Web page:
Besides the big price tags, the government market also is attractive to telecom companies because agencies are trying to operate more like businesses do, said Patrick O'Malley, president of Sprint Business, the parent group for the company's government services division.

Telecom executives said the government has become a trendsetter in the communications arena.

"At one time the government space was more difficult to sell into. Today it has become the place to be, because a lot of new applications that are going to be compelling in the private sector are being adopted in the public sector as well," O'Malley said.

"Of all our customers, [government customers are] the ones who lead the market not just in technology, but they were the first to start using secure networks and firewalls, [and they] were vanguards in how people purchase things," said Joe Cascio, vice president of strategic planning and business integration for Verizon of New York. "They're not just valuable in terms of size of the segment but also in terms of market direction."

Cascio pointed to the Transportation Safety Administration, the newly created agency responsible for homeland security initiatives affecting transportation systems.

"If you take the fact that TSA is now outsourcing everything in terms of telecom ? if that doesn't tell you something about the leading edge ..." Cascio said rhetorically.

Qwest, based in Denver, is another company having a hard time in the overall telecommunications market, thanks to headaches such as an investigation by the Securities and Exchange Commission. The company's stock has fallen nearly 50 percent since Dec. 31, 2001.

But Jim Payne, senior vice president of Qwest's government business, said his unit continues to add staff and pursue new business. The company's federal sales have tripled in the past three years, increasing from $100 million in 1998 to $300 million in 2001.

"I've never sensed any ambivalence" about pursuing government accounts, Payne said.

The stability of the federal marketplace may benefit the telecoms, but it won't necessarily translate into better play on Wall Street. Unlike some systems integrators, telecom businesses can't specialize in government contracts, and it's easy for analysts to overlook these units' contributions.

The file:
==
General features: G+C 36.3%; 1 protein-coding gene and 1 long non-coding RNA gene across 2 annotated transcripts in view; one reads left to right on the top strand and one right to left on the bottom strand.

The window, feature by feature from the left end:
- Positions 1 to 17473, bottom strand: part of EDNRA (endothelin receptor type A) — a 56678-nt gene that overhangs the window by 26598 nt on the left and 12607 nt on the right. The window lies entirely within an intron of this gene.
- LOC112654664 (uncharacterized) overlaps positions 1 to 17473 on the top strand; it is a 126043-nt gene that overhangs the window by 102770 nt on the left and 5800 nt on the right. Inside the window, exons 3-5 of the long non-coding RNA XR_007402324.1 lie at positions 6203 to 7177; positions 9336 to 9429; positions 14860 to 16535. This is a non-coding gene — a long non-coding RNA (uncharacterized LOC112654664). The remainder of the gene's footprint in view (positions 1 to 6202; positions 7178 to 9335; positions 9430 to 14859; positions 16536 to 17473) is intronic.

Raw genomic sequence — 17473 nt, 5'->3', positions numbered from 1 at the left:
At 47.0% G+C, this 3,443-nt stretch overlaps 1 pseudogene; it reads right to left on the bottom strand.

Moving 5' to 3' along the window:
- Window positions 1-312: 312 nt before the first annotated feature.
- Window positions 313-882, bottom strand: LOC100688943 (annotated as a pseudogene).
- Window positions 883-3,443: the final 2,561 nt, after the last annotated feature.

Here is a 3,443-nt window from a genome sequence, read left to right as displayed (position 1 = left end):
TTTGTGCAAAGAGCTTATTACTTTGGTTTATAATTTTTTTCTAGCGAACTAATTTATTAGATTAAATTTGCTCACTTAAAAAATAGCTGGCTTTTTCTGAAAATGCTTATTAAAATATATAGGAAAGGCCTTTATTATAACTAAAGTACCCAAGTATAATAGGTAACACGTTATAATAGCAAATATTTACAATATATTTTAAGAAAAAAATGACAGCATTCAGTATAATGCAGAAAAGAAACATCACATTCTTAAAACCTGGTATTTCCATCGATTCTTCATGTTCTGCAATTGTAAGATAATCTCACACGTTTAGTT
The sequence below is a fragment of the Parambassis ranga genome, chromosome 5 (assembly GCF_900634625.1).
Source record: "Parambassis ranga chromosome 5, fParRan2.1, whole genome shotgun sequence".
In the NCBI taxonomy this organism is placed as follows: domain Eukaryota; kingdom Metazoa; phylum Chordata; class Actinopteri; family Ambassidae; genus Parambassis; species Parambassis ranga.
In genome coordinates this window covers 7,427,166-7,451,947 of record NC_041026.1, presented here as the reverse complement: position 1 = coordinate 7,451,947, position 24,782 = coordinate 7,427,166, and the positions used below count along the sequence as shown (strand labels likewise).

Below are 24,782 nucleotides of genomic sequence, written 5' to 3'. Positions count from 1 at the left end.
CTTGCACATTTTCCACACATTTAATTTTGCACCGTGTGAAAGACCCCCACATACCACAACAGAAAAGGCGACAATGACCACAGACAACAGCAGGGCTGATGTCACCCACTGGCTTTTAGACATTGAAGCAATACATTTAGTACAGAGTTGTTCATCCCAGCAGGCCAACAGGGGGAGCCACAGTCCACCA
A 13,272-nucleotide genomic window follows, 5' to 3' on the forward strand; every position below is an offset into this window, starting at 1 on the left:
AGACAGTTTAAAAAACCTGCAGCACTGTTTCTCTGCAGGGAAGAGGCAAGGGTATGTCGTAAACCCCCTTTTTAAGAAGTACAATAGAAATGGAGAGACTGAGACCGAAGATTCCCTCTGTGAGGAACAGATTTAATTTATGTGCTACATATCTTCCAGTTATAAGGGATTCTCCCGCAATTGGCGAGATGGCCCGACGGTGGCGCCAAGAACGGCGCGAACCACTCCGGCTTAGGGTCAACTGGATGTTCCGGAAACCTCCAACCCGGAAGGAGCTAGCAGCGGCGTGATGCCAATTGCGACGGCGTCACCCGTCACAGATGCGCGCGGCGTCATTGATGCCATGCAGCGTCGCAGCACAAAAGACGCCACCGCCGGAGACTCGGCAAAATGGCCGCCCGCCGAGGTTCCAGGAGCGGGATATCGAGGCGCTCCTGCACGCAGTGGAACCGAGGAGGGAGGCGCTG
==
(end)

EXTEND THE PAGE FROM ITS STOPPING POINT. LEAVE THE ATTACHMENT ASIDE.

The Sprint government division, for instance, may generate revenue of almost $700 million, D'Agata said, but within a company with $28 billion in revenue, "analysts aren't necessarily going to give special recognition to Sprint because it plays in the government space."

WorldCom's Edgerton said experience in the government telecom sector is likely to prove career-enhancing for some time.

"Nobody wanted to be in the government business, because all the glamour was on the other side with [the celebrities and] the golf tournaments," Edgerton said. "Now it's nice to have unique skills. ... I think the question is, are you more valuable providing a solid business base vs. scrambling in this morass in the commercial world?"

"The world has changed completely from two years ago," said Warren Suss, president of consulting firm Suss Consulting, Jenkintown, Pa. "When the dot-com boom was hot, the commercial side of the house was selling systems and services like hot cakes and the federal guys were the drab, low-margin, long lead time, unexciting, low-glamour end of the business. ... Now the government [units] are the fair-haired boys and girls, and in many cases are the ones who are helping their companies make their numbers."

Or, as Sprint's O'Malley put it: "The federal space is the new gold rush."

Staff Writer Patience Wait can be reached at pwait@postnewsweektech.com.